It is this John that married Margaret Switzer, the widow of Philip Embury,
the first Methodist preacher in North America,and a United Empire Loyalist.
He was the owner of the Wilson-Embury Patent, mostly Vermont, but spilling
into New York, about 10, 000 acres, all lost during The American Revolution.
Then, at some point after their births, the wife, Catherine, died, and in
1753 Peter Sr. wed Agnes Benner.
They had Elizabeth in 1754, and George in 1757.
It is Agnes Benner, who is John's step-mother, and who lived to be 103

----- Original Message -----
Sent: Tuesday, January 23, 2007 12:03 AM
Subject: IRL-PALATINE Digest, Vol 2, Issue 11

> Today's Topics:
> 1. W1G: Re: BENNER. County Kerry. ()
> ----------------------------------------------------------------------
> Message: 1
> Date: Mon, 22 Jan 2007 11:18:58 -0600
> From:
> Subject: [IP] W1G: Re: BENNER. County Kerry.
> To:
> Cc: ,
> Message-ID: <>
> Content-Type: text/plain; charset=us-ascii
> Greetings Howard,
> Re your Agnes BENNER, your gr-gr-gr-gm, who mm. Peter LAWRENCE (LORENTZ)
> and Peter MILLER.
> Sorry, I don't have any BENNER connections in County Kerry, but i can
> offer you the following if you (& any on Palatine or Kerry groups) don't
> have it fr: "THE IRISH PALATINE FAMILIES" an article in the Irish
> Palatine Journal by the Irish Palatine Heritage Center, Rathkeale, Co.
> Limerick, Ire. The list was developed fr Henry Z. Jones books, Irish
> Palatine Journal & The Palatine Families of Ireland, attached below an
> article by Janice Tostevin, THE SEVENTEEN O' NINERS of unknown date.
> BENNER (Bender): Henrich Bender, 3 children, counted in the 3rd or 5th
> Rotterdam, Holland Party before embarkation in 1709. Same name & details
> in both parties. Main place of settlement in Ireland, Southwell Estates,
> occupation, unknown, but "a substantial majority came as husbandman &
> vine dresser.
> LAWRENCE (Larentz, Lawrence, Lorentz, Lorens) John Lorentz, 4 children,
> 3rd Rotterdam Party, Southwell Estates,
>>From Tostevin article: "...settlements on the land of Abel Ram of Wexford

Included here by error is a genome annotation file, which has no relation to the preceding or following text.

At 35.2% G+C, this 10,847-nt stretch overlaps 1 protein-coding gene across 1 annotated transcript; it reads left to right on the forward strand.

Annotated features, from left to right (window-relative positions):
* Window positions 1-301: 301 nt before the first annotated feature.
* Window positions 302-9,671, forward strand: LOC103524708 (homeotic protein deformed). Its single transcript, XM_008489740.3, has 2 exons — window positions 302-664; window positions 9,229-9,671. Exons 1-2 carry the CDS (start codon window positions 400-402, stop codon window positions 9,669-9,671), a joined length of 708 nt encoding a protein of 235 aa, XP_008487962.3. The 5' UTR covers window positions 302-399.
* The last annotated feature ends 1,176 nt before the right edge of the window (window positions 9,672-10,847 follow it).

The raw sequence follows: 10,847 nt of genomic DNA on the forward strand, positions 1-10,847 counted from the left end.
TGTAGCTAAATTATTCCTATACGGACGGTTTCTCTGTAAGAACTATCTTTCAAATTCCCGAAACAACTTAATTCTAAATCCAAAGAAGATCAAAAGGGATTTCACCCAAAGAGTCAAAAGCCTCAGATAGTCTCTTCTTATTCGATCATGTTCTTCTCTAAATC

> and Sir Thomas Southwell in county Limerick were remarkably successful...
> Southwell at Castle Matrix near Rathkeale in county Limerick...."
> Estates, husbandman & vine dresser.
> Walt
> God Bless Walter McElligott
> Editor of Chicago Writers Association
> ( CLARION Newsletter, due 2-1-2007.
> =======================================================
> On Sun, 21 Jan 2007 11:56:38 -0800 "Howard" writes:
> Agnes BENNER m. Peter LAWRENCE and Peter MILLER.
> She is my 4 x ggm.
> The Palatine name is LORENTZ.
> Do you have BENNER connections in County Kerry?
> Howard
> Message: 1
> Date: Sat, 20 Jan 2007 13:02:57 -0600
> From:
> Subject: [IP] W1G: Re: IRL-PALATINE Digest, Vol 2, Issue 9
> To:
> Cc:
> Message-ID: <>
> Content-Type: text/plain; charset=us-ascii
> Keep up the good work, Lois, Bob, All,
> Walt
> God Bless Walter McElligott
> PS. Bob: You said you "will be meeting with Austin Bovenizer..." My
> grandma, Maryann (Mae) BLENNERHASSETT Bovenizer FITZELL McElligott.
> I have MacLysaght's "A Palatinate name found firstly in Co. Limerick,
> sometimes written Boonizer, & a few other sources. The most interesting
> story of the Bovenizers i recall, but cant find, is how 2 Bovenizer
> brothers had drowned in the Limerick(?) River. Otherwise, i thought the
> Bovenizers have disappeared from around Kerry Palatine country near
> Tarbert, where gram's FITZELLs were from. I'd love to communicate w/
> Austin to learn more about his clan.
> Walt